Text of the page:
programs struggling to support their basic needs, fundraising becomes the first
topic at team meetings. It takes more than rummage sales and car washes to make
up the difference to help parents pay for the cheer activities their kids want
to participate in. The amounts parents have to raise varies: are you raising
funds to just pay for athletic gear, or are you trying to raise funds to
compete out of state? Often times, teams and coaches have to make sacrifices. And,
as coaches, we usually pick the ‘easy ‘ fundraisers,
yet those fundraisers do
not yield high profits. We choose the fundraisers to just get them done; they
become time-consuming as a result. Ask any coach–fundraising is the quickest
way to burnout. Bottom line, it’s time to rethink fundraising, and get
creative. To help ensure your fundraisers are successful, here are some things
to consider when planning out fundraising events.Purpose/goal.
Before doing anything else, you must decide what the purpose or goal
Is your fundraiser set for individual athletes or team needs? What is the
amount needed? These areas are all common and basic, but there is another
purpose to consider when planning fundraising events: gaining publicity, or
reaching out to a new network. Many events have more than one goal. Figuring
out the details for your event will depend on knowing what goals you are trying
to achieve. So, what is your
financial goal? How much money are you trying to raise? The amount you choose should
be what you hope to net–that is, the amount you plan to raise after expenses
are deducted. Look for profit margins that balance out the amount of work that
has to be done.Volunteers/profit.
the right people helping with your fundraiser can make or break the event. Not only
will your helpers actually be running your event, but are integral to ensuring that you reach your fundraising goals. Do
not be afraid to ask for help, as well as accepting help. With that out of the way, there really is only one
thing that can make or break the success of your event–what to sell. What will
be the product that sends your event into the rafters? Selling candy in a
neighborhood that is surrounded by schools might not be successful or
profitable, as there probably are half a dozen programs doing the same thing.
Look at your geographical area
to figure out what will work for you. Selling
discount cards will not work in outlying rural areas as they would in the inner
city. If you are going to use online funding groups, make sure you do your
research on how much they keep, as in hidden costs. Once you find the perfect
product for your program, it is time to start setting up your event.Marketing.
all your planning and research to host the ‘perfect’ fundraising event, without
good marketing, all that work would be for nothing. Getting the word out about
your event is what will make your event a success.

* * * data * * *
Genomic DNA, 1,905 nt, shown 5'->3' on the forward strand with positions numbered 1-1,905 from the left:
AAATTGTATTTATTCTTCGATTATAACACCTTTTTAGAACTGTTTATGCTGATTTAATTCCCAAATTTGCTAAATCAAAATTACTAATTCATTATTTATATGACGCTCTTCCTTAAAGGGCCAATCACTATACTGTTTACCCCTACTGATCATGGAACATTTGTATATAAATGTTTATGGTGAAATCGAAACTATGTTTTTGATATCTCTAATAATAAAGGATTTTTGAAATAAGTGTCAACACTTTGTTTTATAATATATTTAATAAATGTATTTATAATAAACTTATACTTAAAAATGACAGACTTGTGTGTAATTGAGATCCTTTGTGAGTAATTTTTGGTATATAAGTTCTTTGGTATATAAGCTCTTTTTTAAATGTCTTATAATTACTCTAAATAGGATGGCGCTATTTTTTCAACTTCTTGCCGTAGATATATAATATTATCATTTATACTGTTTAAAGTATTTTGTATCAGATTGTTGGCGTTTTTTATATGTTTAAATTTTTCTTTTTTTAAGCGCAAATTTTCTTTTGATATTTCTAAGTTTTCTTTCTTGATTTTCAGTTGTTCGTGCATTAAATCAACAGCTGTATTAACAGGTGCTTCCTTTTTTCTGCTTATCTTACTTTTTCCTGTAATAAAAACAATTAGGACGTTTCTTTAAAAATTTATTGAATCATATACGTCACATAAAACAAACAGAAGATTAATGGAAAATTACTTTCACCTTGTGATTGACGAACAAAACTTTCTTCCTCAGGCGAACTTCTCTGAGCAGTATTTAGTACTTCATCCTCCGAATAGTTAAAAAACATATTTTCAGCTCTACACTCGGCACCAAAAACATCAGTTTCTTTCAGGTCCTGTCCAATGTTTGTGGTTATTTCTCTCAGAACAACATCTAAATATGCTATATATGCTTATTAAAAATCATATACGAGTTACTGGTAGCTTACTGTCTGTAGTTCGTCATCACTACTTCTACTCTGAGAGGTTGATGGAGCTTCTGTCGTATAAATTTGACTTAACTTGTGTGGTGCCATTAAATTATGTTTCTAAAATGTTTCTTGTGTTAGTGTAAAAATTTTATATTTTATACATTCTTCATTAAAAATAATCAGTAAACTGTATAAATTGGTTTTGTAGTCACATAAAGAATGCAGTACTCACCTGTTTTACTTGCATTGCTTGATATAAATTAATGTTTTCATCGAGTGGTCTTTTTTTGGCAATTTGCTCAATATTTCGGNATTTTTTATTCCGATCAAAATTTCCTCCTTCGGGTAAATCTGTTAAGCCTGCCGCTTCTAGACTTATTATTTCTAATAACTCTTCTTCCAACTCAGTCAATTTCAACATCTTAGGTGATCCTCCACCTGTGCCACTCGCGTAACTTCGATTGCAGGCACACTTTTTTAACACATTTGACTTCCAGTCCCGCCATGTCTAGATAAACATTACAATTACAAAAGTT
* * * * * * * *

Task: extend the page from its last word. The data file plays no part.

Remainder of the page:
You need to convince your supporters that your event is worthy of their
time and money. Draw up a marketing plan for the event, or how you are to go
about ‘getting the word out’. You do not want to advertise too early, or too
late. On average, 2-3 weeks advance marketing is a good rule of thumb; just make
sure that you are updating or changing out any advertising as you go.
Saying thank you.
Often, one of the most heard complaints from fundraising contributors is,
“They never even said ‘thank-you.’” Ditto for your volunteers. Make sure to
take the time to send thank you notes to everyone who was involved in your
event. Keep your donors happy… you’re probably going to be asking them for
another donation sometime down the road! I’ve talked with coaches from all over the
U.S.–representing programs in rural areas with absolutely zero funding, to ones
who coach inner city programs that are funded, but still have little resources–and
there is one common statement that I have heard over and over again. What is
it, you ask? “I
have run out of creative ideas for fundraisers,” or, “I need a
fundraiser that no one has done before.” I have done it all… selling
products to candy to discount books, I have found there to be more work than
reward. Running car washes, I have found that the kids like these more than the
coaches or parents. These types of fundraisers can be good team events, but
small reward for individuals.
Let me share some fundraising ideas
to spark some creativity in you as you
choose your next fundraising event:
Reserved parking spaces.
parking spaces for football games works great for most parents! Make signs with
the sponsors’ name on them, and putting them up before game time will make
fundraiser participants happy they donated. Now, obviously, you will want to
work with your athletic department and get permission to do so. But, what a
great thing for anyone to have their own space to park in…Rent an athlete.
This can be a tricky one, but can often result in additional
donations. Rent out your athletes to do odd jobs for donors, just make sure you
set standards of what they will and will not do ahead of time.Local
By far one of the easiest events to do, with little work and a good
return, is participating in local marathons. Connect with companies that host
marathons, and often times, they pay volunteers to work their events. Or, host
This is a
great fundraiser for schools, and you make 50% profit! Jamba Juice helps teams
and schools reach their fundraising goals. What’s even better about this option
is that smoothies meet school nutrition standards, and let’ be honest, kids
creative, ask for help, plan out your event, but most of all, make it fun for
your athletes and families!Do you have other fundraising ideas? Let us know what worked for your team in